In the third of our series of extracts from new book, 100 Ideas That Changed Graphic Design, the authors look at ‘the vernacular’…
#92 The vernacular
The Italian Renaissance was prompted by a rediscovery of the art of Greek and Roman antiquity. Ever since, artists have been mining the past for sources of inspiration. One genre is often overlooked: ubiquitous artefacts, done by local artists, that are so modest they do not attract attention. Impervious to nostalgia, they remain practically invisible until someone begins to collect them.
In the early 1970s, architect Robert Venturi took his Yale University students to Las Vegas to study the urban forms of that typically American phenomenon, the strip mall. They discovered the ‘forgotten symbolism’ of the commercial structures along the main highway, and introduced in the process the idea that vernacular designs can be beautiful – even the marquees and signposts advertising cheap motels and gambling halls. His 1972 book, Learning from Las Vegas, turned the study of vernacular forms into a trendy academic topic.
Spread from Learning from Las Vegas showing casinos, from the Contemporary Art Consortium @ the IFA website (not featured in 100 Ideas)
From then on, in the United States, vernacular designs were no longer safe from the scrutiny of graduate students, social anthropologists and collectors. Treasure hunters prowled flea markets looking for once-commonplace objects, from gas-station enamel signs to cardboard store mannequins. The distinctive typographical features and design particularities of these humble commercial articles eventually found their way into the mainstream visual vocabulary.
In New York, Tibor Kalman was their enlightened champion. In Minneapolis, Charles S. Anderson embraced the working-class aesthetic of naive industrial logotypes and made it his own. In the middle of Delaware, House Industries, a type foundry, has gathered an impressive collection of calligraphic fonts from labels, posters, cans, boxes and architectural renderings of yore.
Outside the United States, vernacular designs are just beginning to be exploited. Until now, innovations and new technologies, not cultural archaeology, were engines of creativity for young designers. But recently, avant-garde practitioners in France, Belgium and Germany have discovered homespun treasures, some hiding in plain sight. Police badges, artless crests, naive logos and industrial signs are favourite visual references of the award-winning Flanders team Randoald Sabbe and Jan W. Heespel. Their posters promoting cultural events make provocative use of forgotten graphic artefacts.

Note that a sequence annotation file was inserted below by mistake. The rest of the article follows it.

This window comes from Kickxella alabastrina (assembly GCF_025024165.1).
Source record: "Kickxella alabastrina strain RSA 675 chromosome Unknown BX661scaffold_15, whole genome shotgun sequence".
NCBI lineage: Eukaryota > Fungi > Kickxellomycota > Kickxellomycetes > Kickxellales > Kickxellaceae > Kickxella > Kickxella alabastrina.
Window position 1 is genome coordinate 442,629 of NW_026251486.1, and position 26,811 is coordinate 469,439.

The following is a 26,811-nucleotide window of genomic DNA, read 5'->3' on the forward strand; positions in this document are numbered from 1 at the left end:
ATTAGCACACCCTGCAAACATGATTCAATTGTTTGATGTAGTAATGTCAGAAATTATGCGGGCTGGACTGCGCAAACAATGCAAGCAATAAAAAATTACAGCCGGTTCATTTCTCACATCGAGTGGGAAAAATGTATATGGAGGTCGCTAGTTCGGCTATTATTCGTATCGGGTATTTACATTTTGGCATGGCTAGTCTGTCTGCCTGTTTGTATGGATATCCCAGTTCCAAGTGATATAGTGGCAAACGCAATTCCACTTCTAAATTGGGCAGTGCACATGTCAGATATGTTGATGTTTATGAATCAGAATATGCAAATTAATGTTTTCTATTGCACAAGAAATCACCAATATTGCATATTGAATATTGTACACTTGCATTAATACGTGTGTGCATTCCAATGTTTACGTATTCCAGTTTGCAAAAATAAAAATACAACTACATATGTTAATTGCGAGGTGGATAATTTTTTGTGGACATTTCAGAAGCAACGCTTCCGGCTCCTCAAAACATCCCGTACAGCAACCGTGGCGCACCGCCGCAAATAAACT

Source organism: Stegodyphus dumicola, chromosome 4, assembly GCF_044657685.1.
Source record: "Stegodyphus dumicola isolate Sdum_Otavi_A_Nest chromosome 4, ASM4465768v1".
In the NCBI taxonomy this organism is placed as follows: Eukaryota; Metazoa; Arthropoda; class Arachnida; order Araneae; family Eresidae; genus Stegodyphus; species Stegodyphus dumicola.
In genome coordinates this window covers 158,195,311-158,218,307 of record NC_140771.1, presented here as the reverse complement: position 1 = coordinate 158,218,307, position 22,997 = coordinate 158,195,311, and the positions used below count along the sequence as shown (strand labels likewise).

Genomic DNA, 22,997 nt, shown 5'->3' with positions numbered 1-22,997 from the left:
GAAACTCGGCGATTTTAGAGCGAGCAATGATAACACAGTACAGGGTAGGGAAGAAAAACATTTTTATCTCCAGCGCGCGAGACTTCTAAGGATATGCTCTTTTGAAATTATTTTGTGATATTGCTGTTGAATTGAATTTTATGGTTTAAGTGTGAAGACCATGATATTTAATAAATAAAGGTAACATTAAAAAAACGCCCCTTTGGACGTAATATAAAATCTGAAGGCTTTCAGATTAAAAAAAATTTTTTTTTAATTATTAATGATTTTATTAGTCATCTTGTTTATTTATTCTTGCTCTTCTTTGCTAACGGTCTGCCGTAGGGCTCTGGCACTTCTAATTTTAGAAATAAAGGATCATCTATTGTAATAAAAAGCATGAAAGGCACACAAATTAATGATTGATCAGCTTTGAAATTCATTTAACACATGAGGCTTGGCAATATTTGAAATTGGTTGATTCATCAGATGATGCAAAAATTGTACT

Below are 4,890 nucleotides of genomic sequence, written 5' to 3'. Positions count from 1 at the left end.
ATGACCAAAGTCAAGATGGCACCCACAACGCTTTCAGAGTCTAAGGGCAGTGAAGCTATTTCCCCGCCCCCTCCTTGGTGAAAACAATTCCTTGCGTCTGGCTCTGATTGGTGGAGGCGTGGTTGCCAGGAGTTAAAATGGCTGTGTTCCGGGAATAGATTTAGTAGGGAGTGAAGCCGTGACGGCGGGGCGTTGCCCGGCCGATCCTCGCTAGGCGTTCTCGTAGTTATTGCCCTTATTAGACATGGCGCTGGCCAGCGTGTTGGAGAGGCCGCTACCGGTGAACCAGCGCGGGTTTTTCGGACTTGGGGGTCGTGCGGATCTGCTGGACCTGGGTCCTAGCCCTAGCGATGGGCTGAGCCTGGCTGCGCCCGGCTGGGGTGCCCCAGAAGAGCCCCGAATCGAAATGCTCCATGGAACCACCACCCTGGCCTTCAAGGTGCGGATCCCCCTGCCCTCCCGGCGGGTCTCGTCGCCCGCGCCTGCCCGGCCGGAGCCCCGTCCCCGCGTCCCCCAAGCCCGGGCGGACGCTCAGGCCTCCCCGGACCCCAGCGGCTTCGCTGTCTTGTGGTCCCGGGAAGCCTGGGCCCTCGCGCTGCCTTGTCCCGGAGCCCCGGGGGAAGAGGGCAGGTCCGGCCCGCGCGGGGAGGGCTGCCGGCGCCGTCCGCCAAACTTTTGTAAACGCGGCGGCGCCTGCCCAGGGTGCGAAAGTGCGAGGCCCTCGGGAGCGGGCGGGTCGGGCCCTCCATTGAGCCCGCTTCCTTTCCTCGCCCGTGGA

Also trendy today are two-colour posters and flyers in basic red and blue, their typographical signature reminiscent of cheap playbills from the 1940s. Florian Lamm in Leipzig, Germany, and Vincent Perrottet in Chaumont, France, are turning vernacular reproduction techniques, such as Ben-Day dots (enlarged screened patterns), blurry halftone reproductions, split fountain colour printing, and new artworks inked on top of recycled posters, into sophisticated aesthetic statements.
Infatuation with arcane forms of advertising art is no longer restricted to a few connoisseurs. But French cheese labels, Irish road signs, cigarette packs from the USSR, German candy wrappers, Greek restaurant menus and cigar boxes from Spain have yet to release the forgotten symbolism of their graphic codes.
This essay is taken from 100 Ideas That Changed Graphic Design, published by Laurence King; £19.95 and available from laurenceking.com. Two other extracts from the book have also been published on the CR blog – the chapter on the Big Book Look of the 1950s (here) and the use of ‘shadow play’ (here).
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